netPay = regularPay + overtimePay;
            }
                
            System.out.println("======================");
            System.out.println("=//= BETHESDA CAR RENTAL =//=");
            System.out.println("==-=-= Employee Payroll =-=-==");
            System.out.println("-------------------------------------------");
            System.out.printf("Employee #:    %d\n", employeeNumber);
            System.out.printf("Employee Name: %s\n", employeeName);
            System.out.printf("Hourly Salary: %.2f\n", hourlySalary);
            System.out.printf("Weekly Time:   %.2f\n", weeklyTime);
            System.out.printf("Regular Pay:   %.2f\n", regularPay);
            System.out.printf("Overtime Pay:  %.2f\n", overtimePay);
            System.out.printf("Total Pay:     %.2f\n", netPay);
            System.out.println("======================");
        }
    }
  3. To execute the exercise, press F6
  4. Enter the Employee number as 82500, the hourly salary as 22.35, and the weekly hours as 38.50, then press Enter
    Enter Employee Number (00000): 82500
    Enter Hourly Salary: 22.35
    Enter Weekly Time: 38.50
    ==============================
    =//= BETHESDA CAR RENTAL =//=
    ==-=-= Employee Payroll =-=-==
    ------------------------------
    Employee #:    82500
    Employee Name: Helene Mukoko
    Hourly Salary: 22.35
    Weekly Time:   38.50
    Regular Pay:   860.48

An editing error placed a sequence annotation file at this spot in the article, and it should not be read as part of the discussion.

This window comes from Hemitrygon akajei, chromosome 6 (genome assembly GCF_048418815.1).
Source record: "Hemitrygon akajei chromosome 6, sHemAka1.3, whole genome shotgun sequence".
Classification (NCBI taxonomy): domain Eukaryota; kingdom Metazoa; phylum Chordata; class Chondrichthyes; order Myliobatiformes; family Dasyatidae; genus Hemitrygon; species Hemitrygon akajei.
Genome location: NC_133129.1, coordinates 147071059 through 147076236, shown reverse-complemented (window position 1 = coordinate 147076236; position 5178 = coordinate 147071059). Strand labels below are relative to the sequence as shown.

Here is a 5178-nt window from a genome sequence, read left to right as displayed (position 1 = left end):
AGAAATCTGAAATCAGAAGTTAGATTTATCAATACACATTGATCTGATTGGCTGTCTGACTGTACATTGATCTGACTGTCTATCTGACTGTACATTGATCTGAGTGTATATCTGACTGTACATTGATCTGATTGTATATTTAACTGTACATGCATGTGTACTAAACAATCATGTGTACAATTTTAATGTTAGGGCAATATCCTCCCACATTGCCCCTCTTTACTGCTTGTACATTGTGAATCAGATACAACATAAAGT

Overtime Pay:  0.00
    Total Pay:     860.48
    ======================

Nesting a Conditional Statement

Consider the following program:

import java.util.Scanner;
        
public class Exercise {
    static void main(String[] args) {        
	Scanner scnr = new Scanner(System.in);
        int typeOfHome = 0;

        do {
            System.out.println("What Type of House Would you Like to Purchase?");
            System.out.println("1 - Single Family");
            System.out.println("2 - Town House");
            System.out.println("3 - Condominium");
            System.out.print("Your Choice? ");
            typeOfHome = scnr.nextInt();
        } while ((typeOfHome < 1) || (typeOfHome > 3));

        if (typeOfHome == 1)
            System.out.println("\nType of Home: Single Family");
        else if (typeOfHome == 2)
            System.out.println("\nType of Home: Town House");
        else if (typeOfHome == 3)
            System.out.println("\nType of Home: Condominium");
   }
}